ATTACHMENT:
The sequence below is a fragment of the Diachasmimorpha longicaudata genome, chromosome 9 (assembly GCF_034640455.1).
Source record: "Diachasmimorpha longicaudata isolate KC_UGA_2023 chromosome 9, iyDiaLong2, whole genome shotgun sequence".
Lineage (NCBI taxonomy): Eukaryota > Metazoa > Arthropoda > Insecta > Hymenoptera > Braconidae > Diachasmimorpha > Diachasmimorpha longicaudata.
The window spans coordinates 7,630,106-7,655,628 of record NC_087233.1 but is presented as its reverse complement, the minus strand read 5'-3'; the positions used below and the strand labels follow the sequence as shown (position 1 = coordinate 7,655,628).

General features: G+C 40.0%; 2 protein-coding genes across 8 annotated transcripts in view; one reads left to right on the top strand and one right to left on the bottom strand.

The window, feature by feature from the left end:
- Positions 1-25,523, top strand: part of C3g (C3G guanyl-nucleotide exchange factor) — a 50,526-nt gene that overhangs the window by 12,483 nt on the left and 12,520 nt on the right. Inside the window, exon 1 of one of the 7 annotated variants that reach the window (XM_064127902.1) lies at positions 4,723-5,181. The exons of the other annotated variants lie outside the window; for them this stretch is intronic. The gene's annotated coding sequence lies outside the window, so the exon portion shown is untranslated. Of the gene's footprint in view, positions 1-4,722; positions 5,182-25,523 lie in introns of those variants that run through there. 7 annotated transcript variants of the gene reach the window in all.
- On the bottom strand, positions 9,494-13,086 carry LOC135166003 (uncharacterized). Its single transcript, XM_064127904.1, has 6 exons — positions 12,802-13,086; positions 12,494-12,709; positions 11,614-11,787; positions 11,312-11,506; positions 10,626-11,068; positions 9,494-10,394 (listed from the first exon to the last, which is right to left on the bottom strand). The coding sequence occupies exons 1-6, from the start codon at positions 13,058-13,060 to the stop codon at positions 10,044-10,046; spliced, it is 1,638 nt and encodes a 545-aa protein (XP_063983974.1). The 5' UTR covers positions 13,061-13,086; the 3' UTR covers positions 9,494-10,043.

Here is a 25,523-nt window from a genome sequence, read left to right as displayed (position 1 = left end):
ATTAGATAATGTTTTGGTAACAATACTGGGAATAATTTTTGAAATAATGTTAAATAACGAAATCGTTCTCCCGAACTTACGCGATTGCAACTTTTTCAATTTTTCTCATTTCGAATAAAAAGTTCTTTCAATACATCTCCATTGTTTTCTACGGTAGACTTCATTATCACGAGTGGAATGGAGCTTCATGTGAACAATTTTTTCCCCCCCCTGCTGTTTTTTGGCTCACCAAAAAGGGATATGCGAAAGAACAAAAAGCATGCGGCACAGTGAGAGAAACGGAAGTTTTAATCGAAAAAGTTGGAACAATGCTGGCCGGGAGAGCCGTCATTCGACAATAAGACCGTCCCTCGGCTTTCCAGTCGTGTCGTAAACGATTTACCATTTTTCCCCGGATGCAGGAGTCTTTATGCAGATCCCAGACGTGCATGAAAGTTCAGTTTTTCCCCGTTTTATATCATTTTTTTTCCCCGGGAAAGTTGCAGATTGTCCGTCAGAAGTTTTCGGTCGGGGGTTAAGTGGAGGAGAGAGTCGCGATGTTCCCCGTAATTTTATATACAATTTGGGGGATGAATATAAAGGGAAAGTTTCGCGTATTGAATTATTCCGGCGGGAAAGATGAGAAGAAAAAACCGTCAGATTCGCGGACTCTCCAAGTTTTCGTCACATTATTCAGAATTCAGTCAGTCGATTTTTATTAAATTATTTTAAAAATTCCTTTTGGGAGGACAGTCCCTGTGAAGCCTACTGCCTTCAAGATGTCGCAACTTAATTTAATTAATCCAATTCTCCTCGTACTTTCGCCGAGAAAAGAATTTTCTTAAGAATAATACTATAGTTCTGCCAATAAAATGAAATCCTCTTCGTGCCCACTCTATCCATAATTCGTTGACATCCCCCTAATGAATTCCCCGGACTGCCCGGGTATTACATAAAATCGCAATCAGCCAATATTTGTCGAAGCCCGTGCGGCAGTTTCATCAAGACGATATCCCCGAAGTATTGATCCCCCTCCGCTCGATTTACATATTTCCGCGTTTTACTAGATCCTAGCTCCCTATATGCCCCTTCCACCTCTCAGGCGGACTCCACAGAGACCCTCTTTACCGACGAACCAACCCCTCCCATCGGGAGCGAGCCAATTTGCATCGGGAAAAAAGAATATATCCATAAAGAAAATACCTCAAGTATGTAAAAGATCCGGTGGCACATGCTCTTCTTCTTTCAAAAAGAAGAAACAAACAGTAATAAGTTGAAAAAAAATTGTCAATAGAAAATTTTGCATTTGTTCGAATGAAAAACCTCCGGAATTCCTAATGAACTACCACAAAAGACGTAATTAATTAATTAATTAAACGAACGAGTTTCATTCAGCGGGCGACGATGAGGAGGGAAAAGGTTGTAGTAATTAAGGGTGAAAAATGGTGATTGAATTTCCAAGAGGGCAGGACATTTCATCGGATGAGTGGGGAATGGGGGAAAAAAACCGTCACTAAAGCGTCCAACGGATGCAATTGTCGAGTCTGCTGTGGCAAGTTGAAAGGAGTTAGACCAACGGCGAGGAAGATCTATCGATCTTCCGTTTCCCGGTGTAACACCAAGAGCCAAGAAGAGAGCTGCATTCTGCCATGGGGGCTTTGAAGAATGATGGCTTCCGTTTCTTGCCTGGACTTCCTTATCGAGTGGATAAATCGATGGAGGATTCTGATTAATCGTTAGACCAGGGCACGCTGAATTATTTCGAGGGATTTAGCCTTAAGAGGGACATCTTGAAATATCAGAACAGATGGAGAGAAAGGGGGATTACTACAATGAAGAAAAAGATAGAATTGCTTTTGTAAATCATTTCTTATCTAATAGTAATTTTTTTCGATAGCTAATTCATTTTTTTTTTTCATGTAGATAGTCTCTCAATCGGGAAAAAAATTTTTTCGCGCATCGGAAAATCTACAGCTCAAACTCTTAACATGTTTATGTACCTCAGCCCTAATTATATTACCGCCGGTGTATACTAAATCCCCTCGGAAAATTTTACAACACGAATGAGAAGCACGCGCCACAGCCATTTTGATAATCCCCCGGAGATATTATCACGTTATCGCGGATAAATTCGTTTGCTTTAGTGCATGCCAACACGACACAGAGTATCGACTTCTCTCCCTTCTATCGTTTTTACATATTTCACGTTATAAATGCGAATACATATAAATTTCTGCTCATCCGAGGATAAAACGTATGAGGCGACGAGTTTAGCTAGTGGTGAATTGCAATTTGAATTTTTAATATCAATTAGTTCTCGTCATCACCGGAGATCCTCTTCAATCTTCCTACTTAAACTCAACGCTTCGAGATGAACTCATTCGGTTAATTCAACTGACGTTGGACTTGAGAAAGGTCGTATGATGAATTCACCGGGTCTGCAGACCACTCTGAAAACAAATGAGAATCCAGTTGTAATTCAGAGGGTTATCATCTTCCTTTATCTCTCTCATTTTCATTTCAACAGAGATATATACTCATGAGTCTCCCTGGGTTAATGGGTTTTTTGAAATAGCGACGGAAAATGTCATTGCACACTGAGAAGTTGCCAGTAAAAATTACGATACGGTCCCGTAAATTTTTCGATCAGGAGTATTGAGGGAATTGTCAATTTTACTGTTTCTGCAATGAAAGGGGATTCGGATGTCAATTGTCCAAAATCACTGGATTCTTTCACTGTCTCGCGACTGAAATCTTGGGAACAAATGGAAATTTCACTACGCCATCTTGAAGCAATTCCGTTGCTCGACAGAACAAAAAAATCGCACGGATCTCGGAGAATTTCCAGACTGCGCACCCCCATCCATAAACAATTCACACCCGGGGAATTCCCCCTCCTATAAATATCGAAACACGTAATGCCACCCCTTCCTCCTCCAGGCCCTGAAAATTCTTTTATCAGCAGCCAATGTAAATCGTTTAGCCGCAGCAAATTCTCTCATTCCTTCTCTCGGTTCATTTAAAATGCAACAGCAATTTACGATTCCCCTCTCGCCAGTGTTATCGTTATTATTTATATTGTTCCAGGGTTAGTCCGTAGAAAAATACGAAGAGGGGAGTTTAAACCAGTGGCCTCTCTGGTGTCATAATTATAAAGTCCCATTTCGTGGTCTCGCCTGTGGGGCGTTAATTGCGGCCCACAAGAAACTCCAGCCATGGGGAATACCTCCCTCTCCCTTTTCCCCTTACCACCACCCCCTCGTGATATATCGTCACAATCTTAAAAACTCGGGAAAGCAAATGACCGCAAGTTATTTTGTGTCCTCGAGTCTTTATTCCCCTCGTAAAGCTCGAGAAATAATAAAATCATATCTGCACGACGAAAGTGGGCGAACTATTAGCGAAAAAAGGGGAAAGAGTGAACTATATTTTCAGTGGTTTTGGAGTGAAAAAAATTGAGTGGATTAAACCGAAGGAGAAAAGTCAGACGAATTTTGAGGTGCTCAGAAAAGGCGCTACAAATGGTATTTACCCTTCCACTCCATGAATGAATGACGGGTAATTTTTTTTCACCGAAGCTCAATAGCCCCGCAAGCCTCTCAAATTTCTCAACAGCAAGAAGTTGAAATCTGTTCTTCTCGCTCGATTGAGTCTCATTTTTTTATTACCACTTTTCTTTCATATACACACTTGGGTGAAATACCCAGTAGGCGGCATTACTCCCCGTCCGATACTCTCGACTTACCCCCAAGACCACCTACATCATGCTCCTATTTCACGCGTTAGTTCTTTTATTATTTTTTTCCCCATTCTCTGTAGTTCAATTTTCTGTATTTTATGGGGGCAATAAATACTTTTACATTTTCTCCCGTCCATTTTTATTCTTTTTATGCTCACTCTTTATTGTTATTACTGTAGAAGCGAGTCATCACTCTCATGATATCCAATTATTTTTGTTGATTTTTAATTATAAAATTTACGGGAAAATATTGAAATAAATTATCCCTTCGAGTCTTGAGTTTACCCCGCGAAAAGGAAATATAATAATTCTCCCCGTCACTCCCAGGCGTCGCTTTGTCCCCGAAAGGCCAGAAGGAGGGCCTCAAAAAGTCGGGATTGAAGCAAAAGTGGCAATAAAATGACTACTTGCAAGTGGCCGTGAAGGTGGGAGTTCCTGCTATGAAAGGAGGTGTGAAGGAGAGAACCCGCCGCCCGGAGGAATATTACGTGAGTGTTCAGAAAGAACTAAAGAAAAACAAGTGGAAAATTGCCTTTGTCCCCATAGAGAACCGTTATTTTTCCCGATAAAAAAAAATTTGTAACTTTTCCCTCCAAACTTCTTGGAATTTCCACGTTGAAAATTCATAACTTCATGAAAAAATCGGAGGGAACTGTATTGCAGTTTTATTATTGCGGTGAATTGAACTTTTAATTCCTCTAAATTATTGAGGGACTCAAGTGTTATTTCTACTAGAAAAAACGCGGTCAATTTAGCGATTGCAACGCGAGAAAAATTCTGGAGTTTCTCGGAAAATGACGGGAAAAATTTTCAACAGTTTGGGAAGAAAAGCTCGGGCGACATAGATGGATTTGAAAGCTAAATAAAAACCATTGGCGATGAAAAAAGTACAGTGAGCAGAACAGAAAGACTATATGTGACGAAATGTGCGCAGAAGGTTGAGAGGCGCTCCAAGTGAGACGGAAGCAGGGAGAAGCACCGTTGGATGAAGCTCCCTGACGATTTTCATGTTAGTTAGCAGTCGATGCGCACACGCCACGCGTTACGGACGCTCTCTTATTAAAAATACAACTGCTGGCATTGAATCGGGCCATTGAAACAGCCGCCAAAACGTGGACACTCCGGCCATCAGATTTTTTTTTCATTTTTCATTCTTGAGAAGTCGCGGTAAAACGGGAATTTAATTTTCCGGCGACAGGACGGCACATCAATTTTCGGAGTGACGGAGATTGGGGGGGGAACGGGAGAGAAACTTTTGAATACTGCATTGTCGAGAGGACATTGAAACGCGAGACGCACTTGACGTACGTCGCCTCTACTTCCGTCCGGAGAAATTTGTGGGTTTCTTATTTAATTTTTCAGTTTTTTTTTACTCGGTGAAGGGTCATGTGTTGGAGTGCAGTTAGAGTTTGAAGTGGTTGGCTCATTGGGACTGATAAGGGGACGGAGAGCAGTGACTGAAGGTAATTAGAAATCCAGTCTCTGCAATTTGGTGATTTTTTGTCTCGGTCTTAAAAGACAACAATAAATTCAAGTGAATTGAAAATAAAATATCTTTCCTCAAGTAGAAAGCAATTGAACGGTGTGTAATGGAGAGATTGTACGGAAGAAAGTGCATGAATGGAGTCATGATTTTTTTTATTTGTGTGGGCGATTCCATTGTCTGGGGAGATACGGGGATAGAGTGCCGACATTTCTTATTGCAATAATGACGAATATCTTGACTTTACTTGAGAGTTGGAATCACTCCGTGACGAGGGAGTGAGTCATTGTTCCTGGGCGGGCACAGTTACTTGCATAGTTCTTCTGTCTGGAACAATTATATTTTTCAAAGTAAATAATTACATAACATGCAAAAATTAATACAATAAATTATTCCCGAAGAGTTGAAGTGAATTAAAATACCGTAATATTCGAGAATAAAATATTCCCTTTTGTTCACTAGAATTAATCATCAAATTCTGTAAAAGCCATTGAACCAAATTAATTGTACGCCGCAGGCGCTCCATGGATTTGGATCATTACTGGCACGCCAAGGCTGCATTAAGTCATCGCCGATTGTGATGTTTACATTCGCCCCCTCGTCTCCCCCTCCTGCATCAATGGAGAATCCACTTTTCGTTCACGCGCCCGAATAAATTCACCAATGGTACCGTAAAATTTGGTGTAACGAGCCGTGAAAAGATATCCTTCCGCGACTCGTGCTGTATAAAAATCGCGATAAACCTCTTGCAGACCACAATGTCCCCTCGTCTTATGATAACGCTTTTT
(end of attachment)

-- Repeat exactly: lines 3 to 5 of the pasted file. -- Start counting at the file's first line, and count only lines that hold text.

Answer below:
Lineage (NCBI taxonomy): Eukaryota > Metazoa > Arthropoda > Insecta > Hymenoptera > Braconidae > Diachasmimorpha > Diachasmimorpha longicaudata.
The window spans coordinates 7,630,106-7,655,628 of record NC_087233.1 but is presented as its reverse complement, the minus strand read 5'-3'; the positions used below and the strand labels follow the sequence as shown (position 1 = coordinate 7,655,628).

General features: G+C 40.0%; 2 protein-coding genes across 8 annotated transcripts in view; one reads left to right on the top strand and one right to left on the bottom strand.